Cineplex Entertainment LP
Cineplex Entertainment LP
With the amalgamation of Famous Players and the former Cineplex in October 2005, Cineplex Entertainment Limited Partnership (LP) gained a dominant leadership position (65.1% of box office revenues) as the largest motion picture theatre exhibitor in Canada. The Toronto-based partnership serves approximately 60 million customers under the following five brands: Cineplex Odeon, Galaxy, Famous Players (including Coliseum, Colossus, and SilverCity), Cinema City, and Scotiabank Theatres. This portfolio utilizes multi-branding to target a wide scope of quality seeking segments without damaging its premium end brands.
Critical Success Factors in the Movie Theatre Industry
The core service of exhibition theaters is its ‘full motion picture’, which is crucial to the success of the business as it accounts for 57% of the earned revenue. While the ‘digital pre-show’, which includes trivia and advertisements, has climbed in importance to 26% since its introduction with digital projection technology in early 2005[i], attracting advertisement contracts is reliant on patronship and the quality of the core business. ‘In-lobby entertainment options’ continue to be popular differentiation strategies in the theatre business, but comprise less than 3% of revenues and contribute questionably to the pull of patrons to one specific theatre. Factors such as location, and a desirable movie portfolio have proven to be much more important to attracting customers.
External Analysis: Opportunities to Improve the Core Business
Industry and Competition
The movie theatre industry’s core service business has increasingly come under threat from more relevant new competitors. In their heyday, Cineplex and Famous Players were easily able to exercise their sheer size to invest more heavily in state of the art equipment and theatre ambiance, as bargaining power to negotiate for exclusive showing rights.[ii] Theatres were only positioned against their brand competitors on their quality and the competitiveness of their price offering. Cineplex is not only being challenged by its brand competitors, who have made auxiliary order-taking improvements such as self-service, online ticketing and hospitality expansions within their food offerings, it is also encountering new product competitors such as the iTunes store, Netflix, TiVo, and emerging digital streaming companies like Intel’s Viiv.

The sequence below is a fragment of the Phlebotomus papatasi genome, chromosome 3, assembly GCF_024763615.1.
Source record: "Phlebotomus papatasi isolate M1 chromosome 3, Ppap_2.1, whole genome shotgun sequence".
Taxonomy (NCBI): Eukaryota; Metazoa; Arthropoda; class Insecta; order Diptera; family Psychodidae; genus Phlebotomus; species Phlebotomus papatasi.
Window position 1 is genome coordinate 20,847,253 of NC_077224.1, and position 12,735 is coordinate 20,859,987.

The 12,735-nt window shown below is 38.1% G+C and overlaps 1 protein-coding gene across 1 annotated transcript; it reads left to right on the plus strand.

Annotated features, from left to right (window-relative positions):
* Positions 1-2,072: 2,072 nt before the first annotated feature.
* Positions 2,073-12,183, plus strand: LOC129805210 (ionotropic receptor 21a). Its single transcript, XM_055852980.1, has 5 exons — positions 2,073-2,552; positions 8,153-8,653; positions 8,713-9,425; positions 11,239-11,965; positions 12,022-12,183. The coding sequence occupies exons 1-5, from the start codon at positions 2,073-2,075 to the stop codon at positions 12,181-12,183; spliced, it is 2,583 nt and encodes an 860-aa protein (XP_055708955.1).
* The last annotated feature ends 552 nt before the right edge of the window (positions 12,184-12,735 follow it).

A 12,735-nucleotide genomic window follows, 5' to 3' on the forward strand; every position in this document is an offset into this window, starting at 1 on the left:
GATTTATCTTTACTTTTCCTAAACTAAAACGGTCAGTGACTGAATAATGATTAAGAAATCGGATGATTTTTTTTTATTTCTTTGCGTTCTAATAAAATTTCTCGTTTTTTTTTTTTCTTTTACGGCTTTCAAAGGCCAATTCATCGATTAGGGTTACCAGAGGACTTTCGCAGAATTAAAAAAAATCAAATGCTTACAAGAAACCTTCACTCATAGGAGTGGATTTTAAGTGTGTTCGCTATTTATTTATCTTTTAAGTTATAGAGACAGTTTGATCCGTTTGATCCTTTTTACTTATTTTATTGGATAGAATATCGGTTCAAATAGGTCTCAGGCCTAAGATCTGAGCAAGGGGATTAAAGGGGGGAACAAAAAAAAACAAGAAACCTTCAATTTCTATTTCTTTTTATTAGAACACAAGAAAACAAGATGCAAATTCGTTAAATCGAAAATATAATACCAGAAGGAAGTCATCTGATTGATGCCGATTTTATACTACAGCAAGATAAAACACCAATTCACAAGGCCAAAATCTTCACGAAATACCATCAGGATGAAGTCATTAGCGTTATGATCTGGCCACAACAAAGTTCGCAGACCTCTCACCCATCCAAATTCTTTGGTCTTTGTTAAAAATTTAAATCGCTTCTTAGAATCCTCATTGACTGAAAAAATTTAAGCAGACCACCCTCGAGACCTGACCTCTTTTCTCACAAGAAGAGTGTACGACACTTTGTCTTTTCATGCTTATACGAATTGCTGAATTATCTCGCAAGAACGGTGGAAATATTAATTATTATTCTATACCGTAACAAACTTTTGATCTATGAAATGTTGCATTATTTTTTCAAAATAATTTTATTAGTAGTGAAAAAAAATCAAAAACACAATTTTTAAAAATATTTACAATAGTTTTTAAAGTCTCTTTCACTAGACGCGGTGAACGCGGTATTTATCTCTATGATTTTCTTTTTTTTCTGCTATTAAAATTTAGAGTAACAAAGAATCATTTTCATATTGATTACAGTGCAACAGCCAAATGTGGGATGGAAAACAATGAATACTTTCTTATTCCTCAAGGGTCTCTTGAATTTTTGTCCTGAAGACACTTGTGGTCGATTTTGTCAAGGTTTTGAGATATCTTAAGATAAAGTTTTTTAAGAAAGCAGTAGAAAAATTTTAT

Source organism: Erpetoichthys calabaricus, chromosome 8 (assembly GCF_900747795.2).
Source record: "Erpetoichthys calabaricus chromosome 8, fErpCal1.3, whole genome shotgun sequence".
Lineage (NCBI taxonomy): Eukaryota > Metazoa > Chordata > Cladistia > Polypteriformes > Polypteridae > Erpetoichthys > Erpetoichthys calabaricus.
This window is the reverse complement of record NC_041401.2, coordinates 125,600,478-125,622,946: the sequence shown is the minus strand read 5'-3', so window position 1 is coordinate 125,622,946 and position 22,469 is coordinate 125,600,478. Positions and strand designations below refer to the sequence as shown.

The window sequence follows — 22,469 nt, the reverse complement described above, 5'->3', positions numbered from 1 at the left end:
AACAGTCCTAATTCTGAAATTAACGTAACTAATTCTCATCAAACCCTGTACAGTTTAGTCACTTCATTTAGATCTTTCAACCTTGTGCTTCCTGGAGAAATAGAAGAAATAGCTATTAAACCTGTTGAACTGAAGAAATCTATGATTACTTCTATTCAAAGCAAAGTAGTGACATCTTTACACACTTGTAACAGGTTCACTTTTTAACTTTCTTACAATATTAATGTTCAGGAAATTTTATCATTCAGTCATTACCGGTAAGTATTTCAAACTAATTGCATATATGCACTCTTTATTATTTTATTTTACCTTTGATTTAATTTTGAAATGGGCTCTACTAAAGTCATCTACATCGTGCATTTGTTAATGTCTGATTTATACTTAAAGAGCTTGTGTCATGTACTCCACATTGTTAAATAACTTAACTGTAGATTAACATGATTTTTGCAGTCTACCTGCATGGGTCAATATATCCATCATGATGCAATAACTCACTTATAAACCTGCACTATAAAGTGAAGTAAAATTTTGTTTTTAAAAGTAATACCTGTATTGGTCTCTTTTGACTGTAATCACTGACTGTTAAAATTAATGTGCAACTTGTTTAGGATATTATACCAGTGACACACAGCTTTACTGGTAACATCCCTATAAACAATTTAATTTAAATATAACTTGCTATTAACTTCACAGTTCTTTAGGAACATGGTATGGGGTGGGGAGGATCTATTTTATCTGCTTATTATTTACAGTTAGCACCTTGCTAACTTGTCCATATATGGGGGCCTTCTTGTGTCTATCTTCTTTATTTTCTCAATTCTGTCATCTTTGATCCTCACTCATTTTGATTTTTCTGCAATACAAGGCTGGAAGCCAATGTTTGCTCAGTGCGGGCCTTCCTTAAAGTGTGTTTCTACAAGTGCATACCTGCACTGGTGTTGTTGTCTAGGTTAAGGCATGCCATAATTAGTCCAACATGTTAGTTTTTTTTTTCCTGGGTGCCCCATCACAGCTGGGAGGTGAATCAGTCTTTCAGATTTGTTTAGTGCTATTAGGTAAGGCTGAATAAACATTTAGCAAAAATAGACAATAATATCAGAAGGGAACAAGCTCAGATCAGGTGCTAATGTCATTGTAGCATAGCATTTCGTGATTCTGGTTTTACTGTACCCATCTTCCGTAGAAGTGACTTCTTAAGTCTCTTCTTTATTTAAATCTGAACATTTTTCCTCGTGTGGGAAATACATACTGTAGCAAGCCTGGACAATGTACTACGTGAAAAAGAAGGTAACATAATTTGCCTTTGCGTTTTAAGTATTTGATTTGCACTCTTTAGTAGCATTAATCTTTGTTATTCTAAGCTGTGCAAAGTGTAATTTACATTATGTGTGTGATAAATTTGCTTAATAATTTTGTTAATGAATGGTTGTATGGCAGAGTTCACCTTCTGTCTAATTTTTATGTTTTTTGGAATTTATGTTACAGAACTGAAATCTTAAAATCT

Industry analysis under Porter’s Five Forces model clearly indicates that the power of buyers is increasing not only by the number, but also technical quality of substitutes near par with that of theatres, and often at cheaper prices. Online options can even be free in the case of illegal downloading. The strongest product competitors have truly understood both the changing consumer entertainment desires toward convenience, personalization, and luxury and how technological advancements can fulfill it. Their core service product, a movie, remains the same, but their service innovations in the auxiliary delivery element of the flower of service are certainly better synergized and add value for consumers to the main service product. This introduction of at-home quality entertainment has lead to a positioning innovation. Consumers now use a ‘convenience’ axis to evaluate their entertainment options in addition to the traditional ‘price’ element. Furthermore, as the old axis of ‘quality’ has been made commonplace by product competitors, consumers have added the ‘social excitement’ evaluation that they generally look for in other entertainment category competitors such as bars, sporting games, and concerts.
Cineplex Entertainment LP continued to exhibit steady growth in annual revenues from 2003 to 2006 driven predominately by rising ‘per guest’ box office and concession expenditures. During 2006, the company had a box office revenue growth of...
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